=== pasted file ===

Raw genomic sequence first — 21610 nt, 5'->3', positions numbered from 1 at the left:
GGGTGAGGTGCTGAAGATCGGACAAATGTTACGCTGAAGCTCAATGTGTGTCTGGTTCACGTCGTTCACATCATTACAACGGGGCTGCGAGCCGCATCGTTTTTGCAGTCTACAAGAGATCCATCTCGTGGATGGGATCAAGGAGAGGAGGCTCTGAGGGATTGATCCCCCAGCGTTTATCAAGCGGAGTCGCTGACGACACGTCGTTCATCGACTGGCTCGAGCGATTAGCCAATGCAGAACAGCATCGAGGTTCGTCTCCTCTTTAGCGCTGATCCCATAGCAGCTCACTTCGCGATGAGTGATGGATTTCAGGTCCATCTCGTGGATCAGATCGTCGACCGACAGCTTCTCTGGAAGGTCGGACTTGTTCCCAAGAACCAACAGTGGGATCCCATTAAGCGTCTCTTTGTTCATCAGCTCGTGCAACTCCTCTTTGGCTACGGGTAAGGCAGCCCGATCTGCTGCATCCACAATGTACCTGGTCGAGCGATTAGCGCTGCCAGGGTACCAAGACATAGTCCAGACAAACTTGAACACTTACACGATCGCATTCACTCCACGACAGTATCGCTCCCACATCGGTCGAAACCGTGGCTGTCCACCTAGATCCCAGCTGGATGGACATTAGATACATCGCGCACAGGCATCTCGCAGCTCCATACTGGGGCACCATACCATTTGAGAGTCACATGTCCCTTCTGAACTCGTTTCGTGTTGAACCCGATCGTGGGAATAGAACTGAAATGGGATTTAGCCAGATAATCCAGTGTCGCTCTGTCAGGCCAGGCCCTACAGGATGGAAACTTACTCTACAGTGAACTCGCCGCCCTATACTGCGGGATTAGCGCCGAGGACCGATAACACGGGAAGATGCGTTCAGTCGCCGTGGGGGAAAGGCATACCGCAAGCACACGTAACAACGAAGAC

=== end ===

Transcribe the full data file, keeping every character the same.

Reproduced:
Raw genomic sequence first — 21610 nt, 5'->3', positions numbered from 1 at the left:
GGGTGAGGTGCTGAAGATCGGACAAATGTTACGCTGAAGCTCAATGTGTGTCTGGTTCACGTCGTTCACATCATTACAACGGGGCTGCGAGCCGCATCGTTTTTGCAGTCTACAAGAGATCCATCTCGTGGATGGGATCAAGGAGAGGAGGCTCTGAGGGATTGATCCCCCAGCGTTTATCAAGCGGAGTCGCTGACGACACGTCGTTCATCGACTGGCTCGAGCGATTAGCCAATGCAGAACAGCATCGAGGTTCGTCTCCTCTTTAGCGCTGATCCCATAGCAGCTCACTTCGCGATGAGTGATGGATTTCAGGTCCATCTCGTGGATCAGATCGTCGACCGACAGCTTCTCTGGAAGGTCGGACTTGTTCCCAAGAACCAACAGTGGGATCCCATTAAGCGTCTCTTTGTTCATCAGCTCGTGCAACTCCTCTTTGGCTACGGGTAAGGCAGCCCGATCTGCTGCATCCACAATGTACCTGGTCGAGCGATTAGCGCTGCCAGGGTACCAAGACATAGTCCAGACAAACTTGAACACTTACACGATCGCATTCACTCCACGACAGTATCGCTCCCACATCGGTCGAAACCGTGGCTGTCCACCTAGATCCCAGCTGGATGGACATTAGATACATCGCGCACAGGCATCTCGCAGCTCCATACTGGGGCACCATACCATTTGAGAGTCACATGTCCCTTCTGAACTCGTTTCGTGTTGAACCCGATCGTGGGAATAGAACTGAAATGGGATTTAGCCAGATAATCCAGTGTCGCTCTGTCAGGCCAGGCCCTACAGGATGGAAACTTACTCTACAGTGAACTCGCCGCCCTATACTGCGGGATTAGCGCCGAGGACCGATAACACGGGAAGATGCGTTCAGTCGCCGTGGGGGAAAGGCATACCGCAAGCACACGTAACAACGAAGAC